Friday, October 18, 2013

The Fine Art of Futzing

You would not believe how fast DC cranked back into gear. Even before the deal was signed into law, I saw people in suits streaming down East Capitol, headed to work, it appeared.

I have no doubt that the unexpected staycation was alarming to some federal workers, those whose lives are shaped around their work. But there were also a lot of people for whom the experience was a revelation. They had time, actual time, in the city. When these people take vacation, they travel. They get the hell out of DC. They never plan for days off, figuring they can jam every activity outside of work into the weekends. This is a city of seriously hard-working people.

But it was actually against the law for them to work during the shutdown. Instead, they caught up with household projects, gardened, took a run in the middle of the day when usually they would be bent over a computer screen in a hermetically sealed cubicle or office. They took leisurely walks with their dogs, picked up their kids from school, came for massage.

They relaxed. They goofed, chilled, chillaxed. (I love that "word.") They practiced the fine art of futzing. The time off was a gift to those who were comfortable enough to go with it - it surely was - and an eye opener, no doubt.

These are the days of our lives. That phrase has been running round and round my horn of plenty (my mind, I mean). These are the days of our lives. Every little thing we do or don't do is written into the saga that is the story of who we are and how we spend our time. A lifetime of crippling work, unless there is no other option, might not provide the most satisfying life story, some of these federal serfs are thinking.

Yesterday they were back at work, no doubt to rotting food in the break room fridge, and thousands of emails. While taking my walk through this sparkling fall day, I felt for my neighbors and clients who must now readjust to the dehumanizing and demoralizing environment of the office.

The architecture of the traditional office building is so wrong. It's efficient, but deadening to the body and spirit. At least this is my experience in office buildings. There are many lovely offices, too. Also many more people are working from home. Work environments are changing, thank god. But my sense of federal office space is that it's pretty grim, like something from out of the Cold War.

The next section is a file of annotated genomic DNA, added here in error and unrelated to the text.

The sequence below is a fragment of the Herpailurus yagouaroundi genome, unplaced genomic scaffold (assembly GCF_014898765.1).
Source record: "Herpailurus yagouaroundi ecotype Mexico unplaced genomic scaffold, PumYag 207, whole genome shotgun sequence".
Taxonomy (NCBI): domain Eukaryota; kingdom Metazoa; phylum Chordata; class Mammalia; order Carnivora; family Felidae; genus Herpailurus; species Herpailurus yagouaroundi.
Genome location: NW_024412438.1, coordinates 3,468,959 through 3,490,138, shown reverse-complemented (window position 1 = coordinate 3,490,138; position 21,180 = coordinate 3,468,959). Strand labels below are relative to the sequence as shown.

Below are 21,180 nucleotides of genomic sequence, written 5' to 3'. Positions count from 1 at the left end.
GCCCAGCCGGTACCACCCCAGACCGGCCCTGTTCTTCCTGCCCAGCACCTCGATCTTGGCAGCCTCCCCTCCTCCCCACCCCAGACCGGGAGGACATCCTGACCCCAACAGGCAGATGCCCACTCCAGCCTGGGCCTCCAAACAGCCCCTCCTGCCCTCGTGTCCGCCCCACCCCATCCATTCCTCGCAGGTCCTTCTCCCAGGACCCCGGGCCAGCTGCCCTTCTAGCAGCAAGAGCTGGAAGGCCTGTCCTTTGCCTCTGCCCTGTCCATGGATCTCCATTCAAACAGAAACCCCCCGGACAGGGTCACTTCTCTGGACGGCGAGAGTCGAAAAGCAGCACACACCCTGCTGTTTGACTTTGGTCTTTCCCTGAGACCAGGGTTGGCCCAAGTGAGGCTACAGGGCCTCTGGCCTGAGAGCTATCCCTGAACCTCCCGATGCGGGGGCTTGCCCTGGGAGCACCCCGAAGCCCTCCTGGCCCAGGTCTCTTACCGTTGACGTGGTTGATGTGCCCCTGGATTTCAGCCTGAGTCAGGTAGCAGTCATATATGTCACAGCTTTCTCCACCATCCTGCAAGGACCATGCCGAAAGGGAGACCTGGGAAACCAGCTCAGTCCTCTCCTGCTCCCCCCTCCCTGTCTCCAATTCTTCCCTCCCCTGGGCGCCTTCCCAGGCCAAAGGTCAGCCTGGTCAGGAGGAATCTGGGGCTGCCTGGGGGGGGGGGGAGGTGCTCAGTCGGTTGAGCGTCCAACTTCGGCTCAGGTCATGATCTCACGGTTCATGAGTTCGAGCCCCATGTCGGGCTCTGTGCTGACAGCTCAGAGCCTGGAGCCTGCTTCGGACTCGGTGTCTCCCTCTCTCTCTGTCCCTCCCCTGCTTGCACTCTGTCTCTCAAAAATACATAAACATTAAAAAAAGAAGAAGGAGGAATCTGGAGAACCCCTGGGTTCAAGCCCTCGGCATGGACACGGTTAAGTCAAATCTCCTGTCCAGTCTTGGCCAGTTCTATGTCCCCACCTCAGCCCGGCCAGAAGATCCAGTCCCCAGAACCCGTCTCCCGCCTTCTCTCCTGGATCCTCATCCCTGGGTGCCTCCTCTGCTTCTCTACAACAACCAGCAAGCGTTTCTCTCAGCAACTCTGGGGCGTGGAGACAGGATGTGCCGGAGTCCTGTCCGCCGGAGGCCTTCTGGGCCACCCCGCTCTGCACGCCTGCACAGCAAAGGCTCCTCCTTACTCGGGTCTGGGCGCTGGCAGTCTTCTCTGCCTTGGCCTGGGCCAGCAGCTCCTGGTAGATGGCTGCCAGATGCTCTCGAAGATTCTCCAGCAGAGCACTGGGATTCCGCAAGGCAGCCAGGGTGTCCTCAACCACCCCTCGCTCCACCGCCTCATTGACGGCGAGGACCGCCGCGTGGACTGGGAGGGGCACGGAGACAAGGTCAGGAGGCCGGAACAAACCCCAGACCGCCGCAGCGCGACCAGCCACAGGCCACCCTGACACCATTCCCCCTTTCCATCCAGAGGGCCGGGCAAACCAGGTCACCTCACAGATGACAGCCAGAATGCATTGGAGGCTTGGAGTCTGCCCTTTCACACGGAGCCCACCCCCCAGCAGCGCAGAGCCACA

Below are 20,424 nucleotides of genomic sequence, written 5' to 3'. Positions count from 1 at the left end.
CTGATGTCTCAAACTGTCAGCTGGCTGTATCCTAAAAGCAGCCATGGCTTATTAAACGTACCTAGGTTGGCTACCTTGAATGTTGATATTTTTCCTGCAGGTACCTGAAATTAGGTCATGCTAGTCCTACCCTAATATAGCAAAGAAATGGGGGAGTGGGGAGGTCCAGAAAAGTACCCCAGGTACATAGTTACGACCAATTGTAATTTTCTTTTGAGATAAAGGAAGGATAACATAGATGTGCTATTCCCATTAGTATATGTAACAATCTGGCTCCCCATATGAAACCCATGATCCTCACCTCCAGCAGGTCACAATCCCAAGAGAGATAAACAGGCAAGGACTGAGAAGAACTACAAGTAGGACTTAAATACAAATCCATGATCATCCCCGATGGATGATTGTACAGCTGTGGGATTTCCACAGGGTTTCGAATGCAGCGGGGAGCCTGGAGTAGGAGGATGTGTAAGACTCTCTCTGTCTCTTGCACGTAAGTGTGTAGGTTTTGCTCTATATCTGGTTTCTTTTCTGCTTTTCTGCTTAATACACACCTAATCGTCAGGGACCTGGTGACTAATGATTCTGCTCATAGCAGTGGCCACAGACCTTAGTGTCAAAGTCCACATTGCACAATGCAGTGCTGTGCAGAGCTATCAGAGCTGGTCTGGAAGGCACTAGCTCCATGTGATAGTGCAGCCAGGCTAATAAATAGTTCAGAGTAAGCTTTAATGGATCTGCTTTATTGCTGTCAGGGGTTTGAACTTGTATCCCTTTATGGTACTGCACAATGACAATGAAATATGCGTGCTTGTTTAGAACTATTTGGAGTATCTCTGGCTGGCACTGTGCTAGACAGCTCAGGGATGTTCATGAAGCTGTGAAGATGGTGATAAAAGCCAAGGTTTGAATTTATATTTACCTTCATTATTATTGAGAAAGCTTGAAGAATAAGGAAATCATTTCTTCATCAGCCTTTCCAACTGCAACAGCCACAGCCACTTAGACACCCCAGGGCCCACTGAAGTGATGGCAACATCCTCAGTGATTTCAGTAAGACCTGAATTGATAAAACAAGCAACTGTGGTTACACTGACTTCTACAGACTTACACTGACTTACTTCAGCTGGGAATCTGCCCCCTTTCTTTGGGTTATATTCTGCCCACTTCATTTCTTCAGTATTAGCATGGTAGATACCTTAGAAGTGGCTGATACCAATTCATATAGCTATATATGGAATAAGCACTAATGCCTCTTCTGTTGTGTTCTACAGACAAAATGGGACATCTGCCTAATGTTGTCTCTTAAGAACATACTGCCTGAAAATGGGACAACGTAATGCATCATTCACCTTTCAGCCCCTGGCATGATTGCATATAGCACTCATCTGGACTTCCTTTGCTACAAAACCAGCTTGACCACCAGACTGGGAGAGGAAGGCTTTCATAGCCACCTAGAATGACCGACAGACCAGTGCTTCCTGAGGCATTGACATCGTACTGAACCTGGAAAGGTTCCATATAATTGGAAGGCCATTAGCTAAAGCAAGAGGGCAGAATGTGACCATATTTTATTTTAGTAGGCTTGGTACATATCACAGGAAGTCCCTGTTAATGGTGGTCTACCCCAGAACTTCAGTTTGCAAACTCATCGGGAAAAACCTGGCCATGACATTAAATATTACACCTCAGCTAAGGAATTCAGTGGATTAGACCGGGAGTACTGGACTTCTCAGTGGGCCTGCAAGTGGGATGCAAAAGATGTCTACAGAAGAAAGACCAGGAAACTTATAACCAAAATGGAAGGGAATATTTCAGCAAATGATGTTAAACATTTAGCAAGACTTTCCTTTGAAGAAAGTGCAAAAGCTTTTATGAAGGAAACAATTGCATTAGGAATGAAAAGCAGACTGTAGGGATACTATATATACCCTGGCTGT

Alas, the precious time the furloughed workers had for two weeks has been whisked away again. It's back to the grind. I expect there will be a period of readjustment, but most citizens of the District are pretty tough and will put their noses to the grindstone with determination, even fervor.

I have nothing but admiration for the bad-ass, smart, hard working citizens of my city. And nothing but gratitude that even though I don't have money or security (whatever that means), I make my own schedule and do not work in a lifeless cubicle. Also I have time. It is so precious. Believe me.



kbrow said...

My husband came home for the shutdown. He lives and works in DC, and I live in Atlanta. He's decided to take some vacation time to finish out the week down here, and will drive back up on Sunday. It's been nice...having someone to futz around with. I shortened my work hours - leaving school at contract hour instead of working late. He gave Cricket plenty of frisbee and swimming, whereas I favor the long leash walks. Every time I started to feel like he was laying around doing nothing, he'd grill a steak or make a cocktail, and I'd remember what it's like to live WITH somebody -the good parts...I'll be sad to see him go, but I'm glad the Capitol is moving forward again...

Pauline said...

Love the word futz.

Seems to me you live the days of your life fully, paying attention to the small stuff and the attendant emotions. Always a pleasure to read here (and on FB).

Kerry said...

I wonder if the cumulative blood pressure of DC actually went down during those 2 weeks.

What a gorgeous tree shadow you found spread across that street!

Reya Mellicker said...

I didn't know he was living here, kbrow. That can't be easy.

Pauline thank you!

Kerry - it went both up and down during the two weeks. I wonder if that makes sense.